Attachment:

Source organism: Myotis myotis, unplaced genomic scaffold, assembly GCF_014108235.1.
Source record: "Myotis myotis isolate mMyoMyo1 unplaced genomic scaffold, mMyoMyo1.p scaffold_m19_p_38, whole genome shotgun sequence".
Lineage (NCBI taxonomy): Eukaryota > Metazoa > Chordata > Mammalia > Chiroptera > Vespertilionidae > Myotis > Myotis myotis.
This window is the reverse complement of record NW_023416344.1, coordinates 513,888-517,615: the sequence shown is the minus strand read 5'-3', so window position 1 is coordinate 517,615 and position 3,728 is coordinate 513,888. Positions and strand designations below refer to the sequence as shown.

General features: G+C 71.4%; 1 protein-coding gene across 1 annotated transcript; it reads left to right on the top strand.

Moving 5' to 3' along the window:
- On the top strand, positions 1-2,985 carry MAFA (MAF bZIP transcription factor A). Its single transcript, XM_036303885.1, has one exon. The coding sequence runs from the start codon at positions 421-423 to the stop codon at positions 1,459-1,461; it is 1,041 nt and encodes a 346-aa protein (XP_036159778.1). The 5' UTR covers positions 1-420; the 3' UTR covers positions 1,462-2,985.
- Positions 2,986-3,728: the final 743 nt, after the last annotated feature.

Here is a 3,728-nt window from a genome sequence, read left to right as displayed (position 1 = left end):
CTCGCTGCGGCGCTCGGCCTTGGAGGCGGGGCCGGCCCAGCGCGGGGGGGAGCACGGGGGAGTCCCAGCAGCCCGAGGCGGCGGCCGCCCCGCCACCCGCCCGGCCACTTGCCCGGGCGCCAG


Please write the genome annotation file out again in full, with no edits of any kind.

Source organism: Myotis myotis, unplaced genomic scaffold, assembly GCF_014108235.1.
Source record: "Myotis myotis isolate mMyoMyo1 unplaced genomic scaffold, mMyoMyo1.p scaffold_m19_p_38, whole genome shotgun sequence".
Lineage (NCBI taxonomy): Eukaryota > Metazoa > Chordata > Mammalia > Chiroptera > Vespertilionidae > Myotis > Myotis myotis.
This window is the reverse complement of record NW_023416344.1, coordinates 513,888-517,615: the sequence shown is the minus strand read 5'-3', so window position 1 is coordinate 517,615 and position 3,728 is coordinate 513,888. Positions and strand designations below refer to the sequence as shown.

General features: G+C 71.4%; 1 protein-coding gene across 1 annotated transcript; it reads left to right on the top strand.

Moving 5' to 3' along the window:
- On the top strand, positions 1-2,985 carry MAFA (MAF bZIP transcription factor A). Its single transcript, XM_036303885.1, has one exon. The coding sequence runs from the start codon at positions 421-423 to the stop codon at positions 1,459-1,461; it is 1,041 nt and encodes a 346-aa protein (XP_036159778.1). The 5' UTR covers positions 1-420; the 3' UTR covers positions 1,462-2,985.
- Positions 2,986-3,728: the final 743 nt, after the last annotated feature.

Here is a 3,728-nt window from a genome sequence, read left to right as displayed (position 1 = left end):
CTCGCTGCGGCGCTCGGCCTTGGAGGCGGGGCCGGCCCAGCGCGGGGGGGAGCACGGGGGAGTCCCAGCAGCCCGAGGCGGCGGCCGCCCCGCCACCCGCCCGGCCACTTGCCCGGGCGCCAG